In the views of drawing FIGS. 3 through 5, a multi-layer interconnect lead tape 50 is shown as comprised of a first insulative layer 64, with a second layer 66 of conductive leads 70 fixed to it. The insulative layer 64 may be formed of a film of polymeric material such as polyimide, polyimide siloxane, or polyester. A conductive layer 66, typically of metal, is formed on the insulative layer 64 in the form of individual leads 70A, 70B, 70C, etc. Methods well-known in the industry for producing multi-layer lead frames may be used for forming the fine pitch leads 70 on the insulative layer 64. Thus, for example, the leads 70 may be formed by combining metal deposition with optical lithography using either a positive or negative photoresist process. Any method capable of providing fine pitch leads 70 on the first layer 64 of the lead tape 50 may be used.
The lead tape 50 has an upper portion 72 which is configured with a total width 76 of leads 70 which generally spans the semiconductor die 18, but will be less than width 46 of die slot 22 (see FIG. 2). A lower portion 74 has a greater width 78 which may correspond generally to width dimension 41 of the lower beam 40 (see FIG. 2). Alignment apertures 80, 82 are formed in the lower portion 74 to be coaxial along axes 84, 86, respectively, with alignment/retention posts 56.
The upper portion 72 includes lead portions which contact the bond pads 90 of the dice. The lower portion 74 includes lead portions which are joined to substrate 16.
In the embodiments of drawing FIGS. 3, 4, 5 and 5A, the lead tape 50 is shown as being formed in the general shape of the letter “S.” A contact node 88 is formed in each lead 70 in the upper portion 72 by forming the upper portion as a bend. The node 88 is configured to be pushed away by contact with a bond pad 90 of a semiconductor die. The resistance to bending of the lead produces compression therebetween and enables consistent electrical contact with the bond pad 90 of a semiconductor die. Where the surfaces of the bond pads 90 of the semiconductor die 18 are essentially coplanar, contact between the bond pads 90 and the leads 70 is maintained. The compressive force between the semiconductor die 18 and the leads 70 is dependent upon the particular material of insulative layer 64 and its thickness, the thickness and material of conductive layer 66, and lead displacement from the unbiased position which results from die insertion. Typically, the insulative layer 64 may vary in thickness from about 12 to about 300 μm. The preferred thickness of the conductive layer 66 is about 25 to about 75 μm. The total thickness of the combined first and second layers of the lead tape 50 is preferred to be from about 75 μm to about 100 μm.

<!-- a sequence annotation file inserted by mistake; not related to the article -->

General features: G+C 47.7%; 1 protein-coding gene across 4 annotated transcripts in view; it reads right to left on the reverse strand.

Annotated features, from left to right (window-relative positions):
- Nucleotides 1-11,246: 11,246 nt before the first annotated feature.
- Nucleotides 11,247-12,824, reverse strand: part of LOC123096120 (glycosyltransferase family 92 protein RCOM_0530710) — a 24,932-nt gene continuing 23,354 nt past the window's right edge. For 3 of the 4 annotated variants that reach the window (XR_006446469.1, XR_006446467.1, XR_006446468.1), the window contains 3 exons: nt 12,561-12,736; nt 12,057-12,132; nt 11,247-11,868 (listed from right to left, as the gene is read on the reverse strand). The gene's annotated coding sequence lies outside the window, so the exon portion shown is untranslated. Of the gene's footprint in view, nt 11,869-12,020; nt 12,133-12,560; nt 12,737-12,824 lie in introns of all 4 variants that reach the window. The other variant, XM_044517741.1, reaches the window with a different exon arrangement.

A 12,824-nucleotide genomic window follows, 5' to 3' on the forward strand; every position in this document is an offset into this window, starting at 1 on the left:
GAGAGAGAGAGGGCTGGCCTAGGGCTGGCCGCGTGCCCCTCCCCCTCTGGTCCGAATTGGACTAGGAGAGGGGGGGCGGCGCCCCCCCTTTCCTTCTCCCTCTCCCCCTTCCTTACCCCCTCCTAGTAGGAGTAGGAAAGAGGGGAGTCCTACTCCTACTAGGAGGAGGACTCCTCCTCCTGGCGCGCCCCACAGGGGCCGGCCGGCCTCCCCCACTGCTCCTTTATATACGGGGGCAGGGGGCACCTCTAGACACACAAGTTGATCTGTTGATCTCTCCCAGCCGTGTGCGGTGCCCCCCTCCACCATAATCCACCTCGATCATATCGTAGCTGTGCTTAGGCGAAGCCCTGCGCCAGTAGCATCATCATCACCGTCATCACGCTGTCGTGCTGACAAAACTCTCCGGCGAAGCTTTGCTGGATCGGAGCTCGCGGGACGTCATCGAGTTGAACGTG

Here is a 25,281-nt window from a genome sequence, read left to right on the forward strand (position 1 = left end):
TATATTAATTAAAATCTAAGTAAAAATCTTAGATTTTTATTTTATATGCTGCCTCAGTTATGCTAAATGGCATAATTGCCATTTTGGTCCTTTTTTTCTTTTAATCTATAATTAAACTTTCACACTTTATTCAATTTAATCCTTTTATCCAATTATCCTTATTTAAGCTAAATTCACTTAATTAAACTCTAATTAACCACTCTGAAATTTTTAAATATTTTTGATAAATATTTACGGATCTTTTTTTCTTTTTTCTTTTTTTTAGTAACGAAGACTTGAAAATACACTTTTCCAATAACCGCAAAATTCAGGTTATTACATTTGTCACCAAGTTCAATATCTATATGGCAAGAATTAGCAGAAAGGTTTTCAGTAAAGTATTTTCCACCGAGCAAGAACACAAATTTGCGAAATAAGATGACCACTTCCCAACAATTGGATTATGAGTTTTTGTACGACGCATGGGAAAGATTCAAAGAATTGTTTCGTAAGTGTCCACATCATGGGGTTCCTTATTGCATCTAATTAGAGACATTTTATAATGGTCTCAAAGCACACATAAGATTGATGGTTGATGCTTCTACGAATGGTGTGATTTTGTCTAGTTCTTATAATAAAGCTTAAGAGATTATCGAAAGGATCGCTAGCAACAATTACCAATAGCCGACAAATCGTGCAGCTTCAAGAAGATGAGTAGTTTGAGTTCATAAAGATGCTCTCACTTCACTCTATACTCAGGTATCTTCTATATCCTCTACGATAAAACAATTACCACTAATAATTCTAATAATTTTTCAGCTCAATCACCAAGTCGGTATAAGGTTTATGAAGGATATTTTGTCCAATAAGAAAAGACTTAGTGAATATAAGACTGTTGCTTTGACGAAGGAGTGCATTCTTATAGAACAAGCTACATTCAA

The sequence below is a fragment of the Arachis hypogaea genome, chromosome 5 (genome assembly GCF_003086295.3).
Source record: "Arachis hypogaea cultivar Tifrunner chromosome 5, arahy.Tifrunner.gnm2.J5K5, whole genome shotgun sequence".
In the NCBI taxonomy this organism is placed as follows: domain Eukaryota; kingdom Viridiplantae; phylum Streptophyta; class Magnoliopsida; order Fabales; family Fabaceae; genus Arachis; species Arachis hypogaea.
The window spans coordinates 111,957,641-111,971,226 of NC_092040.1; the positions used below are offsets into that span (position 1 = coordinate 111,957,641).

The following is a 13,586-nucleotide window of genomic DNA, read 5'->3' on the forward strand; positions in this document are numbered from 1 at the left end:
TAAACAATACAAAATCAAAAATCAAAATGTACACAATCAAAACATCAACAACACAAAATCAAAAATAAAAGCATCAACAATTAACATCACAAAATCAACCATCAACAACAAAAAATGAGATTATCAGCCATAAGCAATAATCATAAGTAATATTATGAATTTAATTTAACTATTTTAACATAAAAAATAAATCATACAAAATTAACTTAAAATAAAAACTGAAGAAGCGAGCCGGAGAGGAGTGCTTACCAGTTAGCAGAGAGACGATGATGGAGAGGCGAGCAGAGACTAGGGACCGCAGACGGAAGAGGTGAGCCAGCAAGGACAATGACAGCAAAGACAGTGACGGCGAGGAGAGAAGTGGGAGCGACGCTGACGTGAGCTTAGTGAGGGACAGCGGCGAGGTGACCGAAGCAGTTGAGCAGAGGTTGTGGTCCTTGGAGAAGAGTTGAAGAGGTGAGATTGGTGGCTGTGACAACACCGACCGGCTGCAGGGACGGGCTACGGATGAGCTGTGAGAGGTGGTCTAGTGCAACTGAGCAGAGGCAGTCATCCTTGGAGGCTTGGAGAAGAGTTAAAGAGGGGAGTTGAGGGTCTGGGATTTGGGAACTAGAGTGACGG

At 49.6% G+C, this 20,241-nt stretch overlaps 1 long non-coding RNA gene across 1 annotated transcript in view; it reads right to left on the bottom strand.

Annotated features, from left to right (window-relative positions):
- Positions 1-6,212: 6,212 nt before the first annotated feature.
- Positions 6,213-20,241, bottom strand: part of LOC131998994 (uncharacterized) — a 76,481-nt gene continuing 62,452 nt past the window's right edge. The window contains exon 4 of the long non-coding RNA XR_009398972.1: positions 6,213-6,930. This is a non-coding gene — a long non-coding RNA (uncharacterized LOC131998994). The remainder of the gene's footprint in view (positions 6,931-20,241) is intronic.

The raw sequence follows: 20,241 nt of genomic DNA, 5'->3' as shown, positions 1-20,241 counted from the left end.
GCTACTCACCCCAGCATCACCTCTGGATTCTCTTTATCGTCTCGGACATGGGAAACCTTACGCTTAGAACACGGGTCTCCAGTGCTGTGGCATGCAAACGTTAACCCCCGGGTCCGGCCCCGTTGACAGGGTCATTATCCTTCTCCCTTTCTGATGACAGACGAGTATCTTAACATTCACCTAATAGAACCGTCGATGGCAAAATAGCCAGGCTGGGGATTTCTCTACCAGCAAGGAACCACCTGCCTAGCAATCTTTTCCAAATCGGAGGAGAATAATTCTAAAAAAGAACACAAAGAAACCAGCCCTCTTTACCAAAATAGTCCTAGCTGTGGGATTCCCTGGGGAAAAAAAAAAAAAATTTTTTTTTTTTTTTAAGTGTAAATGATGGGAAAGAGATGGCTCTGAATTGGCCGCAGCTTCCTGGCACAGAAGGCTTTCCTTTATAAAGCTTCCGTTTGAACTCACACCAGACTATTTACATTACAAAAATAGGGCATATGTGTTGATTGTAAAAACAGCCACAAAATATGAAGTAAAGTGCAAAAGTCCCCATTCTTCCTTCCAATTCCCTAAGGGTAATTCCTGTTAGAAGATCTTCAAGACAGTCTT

The lower ends 92 of leads 70 are shown as bent to a nearly horizontal position for surface attachment to a substrate 16.
The lower ends 92 are shown as having the insulative layer 64 removed to provide a metal surface for attachment by soldering or other method to a substrate 16.
In a variation of the lead tape 50 shown in drawing FIG. 5A, the upper ends of the leads 70, i.e. the leads in the upper portion 72, may have both the insulative layer 64 and conductive layer 66 removed between the leads, thereby singulating them. Each lead 70 retains both layers 64, 66 for retaining a required resistance to bending in each lead. Thus, each lead is independently compliant with respect to an inserted semiconductor die 18 to retain conductive contact with a bond pad 90 on the semiconductor die 18.